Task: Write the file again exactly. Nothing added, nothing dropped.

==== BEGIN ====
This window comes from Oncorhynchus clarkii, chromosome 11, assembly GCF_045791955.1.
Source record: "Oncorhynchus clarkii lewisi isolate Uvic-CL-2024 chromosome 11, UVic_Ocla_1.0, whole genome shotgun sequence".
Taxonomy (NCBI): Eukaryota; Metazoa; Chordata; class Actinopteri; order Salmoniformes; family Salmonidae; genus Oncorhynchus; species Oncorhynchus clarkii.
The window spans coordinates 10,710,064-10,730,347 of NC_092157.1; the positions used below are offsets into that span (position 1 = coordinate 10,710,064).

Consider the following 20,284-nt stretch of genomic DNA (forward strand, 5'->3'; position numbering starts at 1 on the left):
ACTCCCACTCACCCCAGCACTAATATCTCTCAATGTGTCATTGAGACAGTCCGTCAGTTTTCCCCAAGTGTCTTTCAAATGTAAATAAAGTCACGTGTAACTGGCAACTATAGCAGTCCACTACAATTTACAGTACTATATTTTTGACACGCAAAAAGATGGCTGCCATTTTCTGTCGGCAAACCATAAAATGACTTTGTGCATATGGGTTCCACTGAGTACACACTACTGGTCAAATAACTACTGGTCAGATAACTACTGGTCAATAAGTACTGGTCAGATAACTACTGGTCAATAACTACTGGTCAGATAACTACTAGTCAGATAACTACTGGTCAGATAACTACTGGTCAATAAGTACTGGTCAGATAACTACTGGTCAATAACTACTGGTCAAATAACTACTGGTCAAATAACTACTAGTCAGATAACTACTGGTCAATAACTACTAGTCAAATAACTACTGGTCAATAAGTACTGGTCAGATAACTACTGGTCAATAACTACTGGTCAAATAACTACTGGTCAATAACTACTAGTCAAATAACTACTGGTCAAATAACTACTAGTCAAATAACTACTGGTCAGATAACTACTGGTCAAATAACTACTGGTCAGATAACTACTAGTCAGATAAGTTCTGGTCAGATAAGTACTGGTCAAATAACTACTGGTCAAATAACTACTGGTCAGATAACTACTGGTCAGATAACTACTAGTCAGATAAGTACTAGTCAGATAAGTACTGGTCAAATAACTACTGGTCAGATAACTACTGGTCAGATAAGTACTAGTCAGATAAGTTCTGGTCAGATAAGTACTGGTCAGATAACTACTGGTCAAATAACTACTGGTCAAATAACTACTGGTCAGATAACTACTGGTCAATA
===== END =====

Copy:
This window comes from Oncorhynchus clarkii, chromosome 11, assembly GCF_045791955.1.
Source record: "Oncorhynchus clarkii lewisi isolate Uvic-CL-2024 chromosome 11, UVic_Ocla_1.0, whole genome shotgun sequence".
Taxonomy (NCBI): Eukaryota; Metazoa; Chordata; class Actinopteri; order Salmoniformes; family Salmonidae; genus Oncorhynchus; species Oncorhynchus clarkii.
The window spans coordinates 10,710,064-10,730,347 of NC_092157.1; the positions used below are offsets into that span (position 1 = coordinate 10,710,064).

Consider the following 20,284-nt stretch of genomic DNA (forward strand, 5'->3'; position numbering starts at 1 on the left):
ACTCCCACTCACCCCAGCACTAATATCTCTCAATGTGTCATTGAGACAGTCCGTCAGTTTTCCCCAAGTGTCTTTCAAATGTAAATAAAGTCACGTGTAACTGGCAACTATAGCAGTCCACTACAATTTACAGTACTATATTTTTGACACGCAAAAAGATGGCTGCCATTTTCTGTCGGCAAACCATAAAATGACTTTGTGCATATGGGTTCCACTGAGTACACACTACTGGTCAAATAACTACTGGTCAGATAACTACTGGTCAATAAGTACTGGTCAGATAACTACTGGTCAATAACTACTGGTCAGATAACTACTAGTCAGATAACTACTGGTCAGATAACTACTGGTCAATAAGTACTGGTCAGATAACTACTGGTCAATAACTACTGGTCAAATAACTACTGGTCAAATAACTACTAGTCAGATAACTACTGGTCAATAACTACTAGTCAAATAACTACTGGTCAATAAGTACTGGTCAGATAACTACTGGTCAATAACTACTGGTCAAATAACTACTGGTCAATAACTACTAGTCAAATAACTACTGGTCAAATAACTACTAGTCAAATAACTACTGGTCAGATAACTACTGGTCAAATAACTACTGGTCAGATAACTACTAGTCAGATAAGTTCTGGTCAGATAAGTACTGGTCAAATAACTACTGGTCAAATAACTACTGGTCAGATAACTACTGGTCAGATAACTACTAGTCAGATAAGTACTAGTCAGATAAGTACTGGTCAAATAACTACTGGTCAGATAACTACTGGTCAGATAAGTACTAGTCAGATAAGTTCTGGTCAGATAAGTACTGGTCAGATAACTACTGGTCAAATAACTACTGGTCAAATAACTACTGGTCAGATAACTACTGGTCAATA